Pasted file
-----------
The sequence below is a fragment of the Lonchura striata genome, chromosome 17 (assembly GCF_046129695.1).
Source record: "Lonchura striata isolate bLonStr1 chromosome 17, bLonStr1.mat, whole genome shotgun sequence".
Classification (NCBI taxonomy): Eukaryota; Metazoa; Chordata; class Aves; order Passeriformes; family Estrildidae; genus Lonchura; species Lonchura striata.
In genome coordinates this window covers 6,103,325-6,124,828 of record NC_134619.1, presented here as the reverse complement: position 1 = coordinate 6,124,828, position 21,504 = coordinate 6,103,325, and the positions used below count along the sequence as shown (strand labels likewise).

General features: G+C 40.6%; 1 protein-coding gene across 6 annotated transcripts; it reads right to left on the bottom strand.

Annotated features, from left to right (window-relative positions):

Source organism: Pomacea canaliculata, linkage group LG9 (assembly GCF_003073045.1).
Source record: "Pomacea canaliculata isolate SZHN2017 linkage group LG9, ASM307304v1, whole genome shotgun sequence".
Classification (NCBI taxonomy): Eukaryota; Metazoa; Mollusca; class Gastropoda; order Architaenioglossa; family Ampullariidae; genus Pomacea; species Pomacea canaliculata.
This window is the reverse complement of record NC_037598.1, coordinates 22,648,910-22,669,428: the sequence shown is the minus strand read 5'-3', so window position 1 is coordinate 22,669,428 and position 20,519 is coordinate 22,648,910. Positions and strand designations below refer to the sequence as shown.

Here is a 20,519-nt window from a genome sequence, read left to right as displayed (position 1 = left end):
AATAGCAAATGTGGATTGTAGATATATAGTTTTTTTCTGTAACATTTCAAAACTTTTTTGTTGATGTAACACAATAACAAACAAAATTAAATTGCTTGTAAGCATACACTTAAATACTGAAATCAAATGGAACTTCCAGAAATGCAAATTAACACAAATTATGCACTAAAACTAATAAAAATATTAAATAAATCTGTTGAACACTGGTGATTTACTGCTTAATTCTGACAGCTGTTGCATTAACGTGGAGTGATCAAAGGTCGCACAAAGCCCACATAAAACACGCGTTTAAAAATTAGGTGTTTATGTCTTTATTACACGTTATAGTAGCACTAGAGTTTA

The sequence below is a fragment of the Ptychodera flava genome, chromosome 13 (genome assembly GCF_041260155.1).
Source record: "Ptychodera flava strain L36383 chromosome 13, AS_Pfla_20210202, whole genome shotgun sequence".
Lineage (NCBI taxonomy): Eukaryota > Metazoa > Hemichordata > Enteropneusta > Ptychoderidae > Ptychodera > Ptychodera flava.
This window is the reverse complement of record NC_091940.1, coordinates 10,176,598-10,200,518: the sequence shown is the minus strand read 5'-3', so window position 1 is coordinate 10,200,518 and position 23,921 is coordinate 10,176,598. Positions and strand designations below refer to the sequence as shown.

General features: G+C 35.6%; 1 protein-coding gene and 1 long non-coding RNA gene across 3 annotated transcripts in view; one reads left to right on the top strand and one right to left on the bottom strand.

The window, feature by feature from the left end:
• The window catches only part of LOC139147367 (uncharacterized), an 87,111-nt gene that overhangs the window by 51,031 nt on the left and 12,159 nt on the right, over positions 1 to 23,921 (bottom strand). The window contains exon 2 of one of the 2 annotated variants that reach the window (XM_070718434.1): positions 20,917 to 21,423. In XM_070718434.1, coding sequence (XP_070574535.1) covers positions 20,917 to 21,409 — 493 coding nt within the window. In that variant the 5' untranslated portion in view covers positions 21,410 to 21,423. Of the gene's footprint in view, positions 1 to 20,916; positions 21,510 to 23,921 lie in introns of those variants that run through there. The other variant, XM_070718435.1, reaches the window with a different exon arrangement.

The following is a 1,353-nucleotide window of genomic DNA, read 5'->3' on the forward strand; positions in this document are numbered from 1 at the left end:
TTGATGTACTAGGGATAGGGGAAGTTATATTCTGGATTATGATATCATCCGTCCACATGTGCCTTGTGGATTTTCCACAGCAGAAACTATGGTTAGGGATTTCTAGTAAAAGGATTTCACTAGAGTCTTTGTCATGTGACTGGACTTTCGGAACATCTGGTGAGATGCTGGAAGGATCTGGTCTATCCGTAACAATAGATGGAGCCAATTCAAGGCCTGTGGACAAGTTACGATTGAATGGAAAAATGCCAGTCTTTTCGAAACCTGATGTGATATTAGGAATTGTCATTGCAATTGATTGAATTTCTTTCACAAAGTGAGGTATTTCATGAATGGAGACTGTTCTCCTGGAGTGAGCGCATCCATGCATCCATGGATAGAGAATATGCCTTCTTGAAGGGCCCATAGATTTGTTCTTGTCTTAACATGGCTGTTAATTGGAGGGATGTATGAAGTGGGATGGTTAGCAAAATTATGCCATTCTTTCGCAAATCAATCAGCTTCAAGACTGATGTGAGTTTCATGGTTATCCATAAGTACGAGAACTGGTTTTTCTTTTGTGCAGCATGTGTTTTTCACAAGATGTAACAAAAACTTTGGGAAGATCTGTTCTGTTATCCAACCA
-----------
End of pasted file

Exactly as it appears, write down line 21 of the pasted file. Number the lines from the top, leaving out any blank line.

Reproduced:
TTGATGTACTAGGGATAGGGGAAGTTATATTCTGGATTATGATATCATCCGTCCACATGTGCCTTGTGGATTTTCCACAGCAGAAACTATGGTTAGGGATTTCTAGTAAAAGGATTTCACTAGAGTCTTTGTCATGTGACTGGACTTTCGGAACATCTGGTGAGATGCTGGAAGGATCTGGTCTATCCGTAACAATAGATGGAGCCAATTCAAGGCCTGTGGACAAGTTACGATTGAATGGAAAAATGCCAGTCTTTTCGAAACCTGATGTGATATTAGGAATTGTCATTGCAATTGATTGAATTTCTTTCACAAAGTGAGGTATTTCATGAATGGAGACTGTTCTCCTGGAGTGAGCGCATCCATGCATCCATGGATAGAGAATATGCCTTCTTGAAGGGCCCATAGATTTGTTCTTGTCTTAACATGGCTGTTAATTGGAGGGATGTATGAAGTGGGATGGTTAGCAAAATTATGCCATTCTTTCGCAAATCAATCAGCTTCAAGACTGATGTGAGTTTCATGGTTATCCATAAGTACGAGAACTGGTTTTTCTTTTGTGCAGCATGTGTTTTTCACAAGATGTAACAAAAACTTTGGGAAGATCTGTTCTGTTATCCAACCA